HL Deb 24 July 1990 vol 521 cc1437-8WA
Lord Hylton

asked Her Majesty's Government:

When the Home Office, Department of Employment and Foreign Office will reach agreement on adequate safeguards against exploitation for concessionary foreign domestic workers in Britain; and whether they will make a statement before the Summer Recess.

The Minister of State, Home Office (Earl Ferrers)

We have concluded our review of the exceptional arrangement outside the Immigration Rules and the work permit scheme under which a domestic servant who has worked abroad for at least the previous 12 months for an employer who comes to the United Kingdom may be admitted to continue working for that employer here.

We very much regret that any cases of abuse and exploitation of overseas resident domestics should have occurred in this country, but we have concluded that in most cases the current arrangement benefits the servants themselves, who might otherwise lose their jobs if they were unable to come here with their employers. It is also important for the United Kingdom not to discourage those people with a substantial contribution to make to our prosperity who expect to be accompanied by their households when travelling here. We have therefore decided to continue the concession and allow domestic servants working as a member of their employer's household abroad to accompany or join their employer, or a member of his immediate family, in the United Kingdom. We shall however impose the following controls in order to minimise the chances of abuse and exploitation:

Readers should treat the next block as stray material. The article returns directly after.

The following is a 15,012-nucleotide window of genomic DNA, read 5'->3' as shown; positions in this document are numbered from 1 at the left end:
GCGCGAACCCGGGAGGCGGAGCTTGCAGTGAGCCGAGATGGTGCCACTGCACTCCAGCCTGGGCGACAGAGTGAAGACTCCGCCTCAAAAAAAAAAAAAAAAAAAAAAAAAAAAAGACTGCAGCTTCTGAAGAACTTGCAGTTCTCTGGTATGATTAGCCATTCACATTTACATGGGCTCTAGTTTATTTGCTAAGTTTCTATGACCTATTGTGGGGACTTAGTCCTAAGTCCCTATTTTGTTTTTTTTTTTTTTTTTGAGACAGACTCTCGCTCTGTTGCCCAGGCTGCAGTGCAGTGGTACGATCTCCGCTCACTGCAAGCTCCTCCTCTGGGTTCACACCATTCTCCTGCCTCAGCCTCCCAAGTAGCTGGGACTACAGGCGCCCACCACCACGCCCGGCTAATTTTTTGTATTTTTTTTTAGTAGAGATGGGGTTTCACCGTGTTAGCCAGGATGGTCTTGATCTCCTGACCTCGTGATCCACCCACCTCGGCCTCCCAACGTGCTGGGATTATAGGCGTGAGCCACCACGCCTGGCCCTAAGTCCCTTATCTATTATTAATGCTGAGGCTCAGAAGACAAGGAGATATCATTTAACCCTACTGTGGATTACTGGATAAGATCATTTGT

1. (i) All domestic servants will be required to obtain entry clearance before coming here. 1438 The entry clearance officer will carefully consider the individual circumstances of each application and will refuse entry clearance unless he is satisfied about the bona fides of the domestic arrangement and that it comes within the terms of the concession;
  2. (ii) The domestic servant must have been in continuous, paid employment with the employer abroad for at least the previous 12 months before coming with a visitor or at least two years in all other cases;
  3. (iii) The minimum age at which a domestic servant will be granted entry clearance is 17 years;
  4. (iv) Information leaflets will be issued both to employers and domestics at the entry clearance stage setting out the legal rights of domestics working here and the protection available to them under United Kingdom law.

Further work is required on the details before these new arrangements can be fully implemented, but we hope that this will be complete by the autumn.